Bijou Beach, set on the edge of Cannes and away from the bustle of the Croisette, is as much of a gem as the name suggests. It’s where Chanel and creative director Virginie Viard welcomed guests including Marion Cotillard, Tilda Swinton, Charlotte Casiraghi and producer Charles Finch to watch the sunset over the bay on the second night of the Cannes Film Festival.
Downsized from its traditional blowout, the intimate dinner was almost idyllic in its simplicity. With tables next to the water, local children splashed in the waves and ran across the sand, oblivious to the A-listers and Oscar winners just a few feet away.
“We’re all pinching ourselves,” Swinton said of the mood of the revived film festival, which in some ways feels as if it hasn’t skipped a beat. “We have to believe that cinema is going to find a way of adapting. Cinema has taken harder knocks than this and then it evolved. I truly believe it is going to be all right.”
Despite being a Chanel muse and often referred to as an icon, Swinton said she doesn’t know much about fashion per se.
“Fashion is about finding a way of going into a very brightly lit space as a shy person and feeling like you’re not alone,” she said of when she walks the red carpet. “In that moment, I’m fortunate enough to have my friends with me in a way, like Virginie or Karl Lagerfeld before.” Does the actress really categorize herself as an introvert? “Yes. I’m a very shy person, and I’m not into acting at all. I’m into friendship. I don’t do things by myself, you’ll notice. I’m always in a gang.”
Swinton is most eager to catch up with that very cool gang while in Cannes, including Pedro Almodóvar and her “Okja” director Bong Joon-ho. And with what must be a record five films in the festival, she has no plans for sleep. “I’ve got my shoes off and we’re by the sea, I want to suck it all up while we can.”
Jury members Jessica Hausner and Mati Diop chatted in a corner, while “Annette” director Leos Carax and French singer Sebastien Tellier settled into white couches in the sand. Israeli actress Naama Preis, fresh from the Chanel couture show in Paris, said her biggest thrill was entering the theater to watch a premiere. “Just to enter this temple of cinema and watch a film, to watch art, is unique and important,” she said. Her short “The Star” opened Thursday.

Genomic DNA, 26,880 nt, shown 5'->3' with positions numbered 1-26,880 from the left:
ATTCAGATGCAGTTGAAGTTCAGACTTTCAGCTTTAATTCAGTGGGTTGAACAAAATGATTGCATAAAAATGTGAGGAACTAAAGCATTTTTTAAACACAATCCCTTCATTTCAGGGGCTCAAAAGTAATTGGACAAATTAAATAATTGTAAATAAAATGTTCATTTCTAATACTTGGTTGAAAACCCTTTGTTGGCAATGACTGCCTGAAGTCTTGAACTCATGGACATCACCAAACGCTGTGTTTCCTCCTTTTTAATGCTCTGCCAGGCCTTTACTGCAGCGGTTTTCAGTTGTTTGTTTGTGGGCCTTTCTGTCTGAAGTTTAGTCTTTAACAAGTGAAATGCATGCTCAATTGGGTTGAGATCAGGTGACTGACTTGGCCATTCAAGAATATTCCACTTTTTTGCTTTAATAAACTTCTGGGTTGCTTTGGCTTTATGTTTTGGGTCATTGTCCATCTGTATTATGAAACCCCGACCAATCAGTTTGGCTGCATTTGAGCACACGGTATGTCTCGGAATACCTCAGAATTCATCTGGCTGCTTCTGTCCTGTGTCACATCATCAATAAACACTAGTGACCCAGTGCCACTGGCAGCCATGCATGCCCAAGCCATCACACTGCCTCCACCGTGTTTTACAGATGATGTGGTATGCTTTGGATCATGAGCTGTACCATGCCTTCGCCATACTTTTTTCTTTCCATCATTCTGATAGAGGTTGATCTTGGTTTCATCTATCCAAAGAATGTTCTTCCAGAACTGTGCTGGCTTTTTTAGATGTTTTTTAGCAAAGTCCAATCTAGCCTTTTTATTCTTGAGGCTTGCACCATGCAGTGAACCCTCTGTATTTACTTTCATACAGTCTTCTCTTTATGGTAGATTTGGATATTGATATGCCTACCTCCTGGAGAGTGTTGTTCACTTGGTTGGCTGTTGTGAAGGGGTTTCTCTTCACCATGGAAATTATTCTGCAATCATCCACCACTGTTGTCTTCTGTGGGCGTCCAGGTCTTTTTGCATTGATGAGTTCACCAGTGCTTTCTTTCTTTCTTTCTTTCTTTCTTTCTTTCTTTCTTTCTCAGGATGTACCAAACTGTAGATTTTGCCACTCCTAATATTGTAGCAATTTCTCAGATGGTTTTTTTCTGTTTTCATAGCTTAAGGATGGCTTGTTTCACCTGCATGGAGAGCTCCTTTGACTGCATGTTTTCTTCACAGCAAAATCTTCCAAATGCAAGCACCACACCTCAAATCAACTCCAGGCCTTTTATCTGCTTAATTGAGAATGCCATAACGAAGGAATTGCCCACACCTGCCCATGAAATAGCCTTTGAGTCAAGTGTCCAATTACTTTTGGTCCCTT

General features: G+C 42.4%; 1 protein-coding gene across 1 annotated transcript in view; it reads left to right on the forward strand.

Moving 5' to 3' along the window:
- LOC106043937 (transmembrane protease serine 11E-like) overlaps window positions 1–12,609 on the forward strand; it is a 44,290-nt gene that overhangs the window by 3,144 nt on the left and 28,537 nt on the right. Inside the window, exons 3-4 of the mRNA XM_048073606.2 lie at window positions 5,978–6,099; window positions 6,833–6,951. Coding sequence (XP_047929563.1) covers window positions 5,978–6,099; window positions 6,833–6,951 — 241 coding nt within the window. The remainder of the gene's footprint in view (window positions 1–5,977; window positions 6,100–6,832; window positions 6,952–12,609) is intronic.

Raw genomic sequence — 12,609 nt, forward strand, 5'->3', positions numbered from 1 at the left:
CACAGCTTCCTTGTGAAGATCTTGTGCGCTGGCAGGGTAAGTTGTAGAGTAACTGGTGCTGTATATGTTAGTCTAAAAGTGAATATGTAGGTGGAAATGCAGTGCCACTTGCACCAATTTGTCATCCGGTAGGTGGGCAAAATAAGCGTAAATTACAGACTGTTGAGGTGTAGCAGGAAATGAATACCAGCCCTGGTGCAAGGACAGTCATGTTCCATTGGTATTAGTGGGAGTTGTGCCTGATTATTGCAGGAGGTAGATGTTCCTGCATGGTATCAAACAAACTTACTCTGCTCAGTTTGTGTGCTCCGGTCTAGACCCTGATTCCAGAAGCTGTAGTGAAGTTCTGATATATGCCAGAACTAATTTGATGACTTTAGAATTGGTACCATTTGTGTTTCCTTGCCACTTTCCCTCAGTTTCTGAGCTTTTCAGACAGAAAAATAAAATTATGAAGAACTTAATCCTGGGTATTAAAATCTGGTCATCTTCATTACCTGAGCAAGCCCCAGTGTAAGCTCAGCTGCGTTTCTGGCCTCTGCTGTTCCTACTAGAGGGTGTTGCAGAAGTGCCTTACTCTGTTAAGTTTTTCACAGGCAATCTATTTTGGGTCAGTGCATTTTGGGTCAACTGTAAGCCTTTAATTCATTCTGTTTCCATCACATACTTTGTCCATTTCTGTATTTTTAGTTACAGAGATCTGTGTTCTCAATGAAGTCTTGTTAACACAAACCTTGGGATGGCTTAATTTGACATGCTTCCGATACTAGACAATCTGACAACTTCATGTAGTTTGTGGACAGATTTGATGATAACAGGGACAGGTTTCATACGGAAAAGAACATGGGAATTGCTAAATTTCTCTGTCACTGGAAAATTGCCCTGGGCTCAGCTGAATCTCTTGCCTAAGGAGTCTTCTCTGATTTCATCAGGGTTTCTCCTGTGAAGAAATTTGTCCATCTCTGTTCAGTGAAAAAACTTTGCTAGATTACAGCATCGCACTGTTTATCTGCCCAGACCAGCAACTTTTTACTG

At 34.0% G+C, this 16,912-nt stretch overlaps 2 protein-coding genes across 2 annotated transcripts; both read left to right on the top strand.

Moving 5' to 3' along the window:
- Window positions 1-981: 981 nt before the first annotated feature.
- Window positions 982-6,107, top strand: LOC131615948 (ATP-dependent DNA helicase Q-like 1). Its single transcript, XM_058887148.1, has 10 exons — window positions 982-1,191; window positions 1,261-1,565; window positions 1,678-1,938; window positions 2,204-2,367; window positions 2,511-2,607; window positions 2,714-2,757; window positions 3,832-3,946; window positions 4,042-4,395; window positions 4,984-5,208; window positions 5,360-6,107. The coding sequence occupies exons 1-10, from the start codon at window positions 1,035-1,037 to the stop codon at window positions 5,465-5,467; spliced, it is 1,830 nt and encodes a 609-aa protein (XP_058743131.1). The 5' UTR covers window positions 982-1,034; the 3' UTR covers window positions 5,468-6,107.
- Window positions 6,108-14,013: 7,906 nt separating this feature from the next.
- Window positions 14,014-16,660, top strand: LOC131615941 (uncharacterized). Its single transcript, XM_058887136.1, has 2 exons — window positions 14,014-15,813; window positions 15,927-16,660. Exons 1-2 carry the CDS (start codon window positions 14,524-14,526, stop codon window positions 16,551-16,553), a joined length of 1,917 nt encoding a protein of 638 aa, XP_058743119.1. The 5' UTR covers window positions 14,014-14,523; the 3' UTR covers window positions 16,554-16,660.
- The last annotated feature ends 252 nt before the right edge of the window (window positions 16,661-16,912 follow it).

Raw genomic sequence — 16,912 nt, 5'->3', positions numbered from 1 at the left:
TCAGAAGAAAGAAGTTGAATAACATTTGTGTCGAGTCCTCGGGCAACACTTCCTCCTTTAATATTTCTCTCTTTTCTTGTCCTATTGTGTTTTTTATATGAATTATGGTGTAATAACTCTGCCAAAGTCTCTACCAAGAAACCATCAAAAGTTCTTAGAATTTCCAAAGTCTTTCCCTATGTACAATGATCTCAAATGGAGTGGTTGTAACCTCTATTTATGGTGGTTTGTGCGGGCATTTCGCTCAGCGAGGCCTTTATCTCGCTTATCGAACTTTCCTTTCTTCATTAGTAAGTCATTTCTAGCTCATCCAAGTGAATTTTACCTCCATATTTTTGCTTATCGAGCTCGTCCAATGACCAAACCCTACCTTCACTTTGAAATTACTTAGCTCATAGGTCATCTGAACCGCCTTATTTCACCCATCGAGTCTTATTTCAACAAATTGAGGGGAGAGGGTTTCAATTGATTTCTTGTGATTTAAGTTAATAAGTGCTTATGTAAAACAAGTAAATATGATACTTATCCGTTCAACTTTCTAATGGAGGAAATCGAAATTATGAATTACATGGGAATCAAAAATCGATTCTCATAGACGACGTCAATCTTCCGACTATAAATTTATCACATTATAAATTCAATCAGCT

French actress Rebecca Marder was celebrating her first film in Cannes, the World War II drama “A Radiant Girl,” and also noted how surreal the entire spectacle is after a year of restrictions. “I realized time has changed, and yesterday as I was watching the opening, I wondered if I was dreaming or if it was really happening again. I feel like we’re in another dimension.”
In what’s likely to be the most unique musical performance of this festival, professional whistler Molly Lewis took to a fluffy rug in the sand for a few beachy tunes. Perhaps inspired by the moment, Ron and Russell Mael — the brothers better known as Sparks — took to the stage, passed a mic to “Annette” stars Marion Cotillard and Simon Helberg and the group gave an impromptu rendition of the film’s theme “So May We Start” as gasps and whispers of “no way,” and “is this real?” spread through the crowd.
Helberg said his first time in Cannes was a “bit of an out-of-body experience” and not just because of the five-minute standing ovation the film received on opening night. “To sit in that theater and experience it with an audience, especially after the pandemic, it just had a lot of weight in that moment. It’s a nice kind of bookend to a dark year,” said the actor.
Despite being perched on the edge of the sea, Helberg confessed he wasn’t prepared. “I didn’t even pack my Speedo,” he joked, but vowed that it wouldn’t stop him from having fun if the evening called for it. “We’re in France. I know there are no maritime laws against a bottomless man frolicking in the water. I might put it to the test tonight, we’ll see how the night goes.”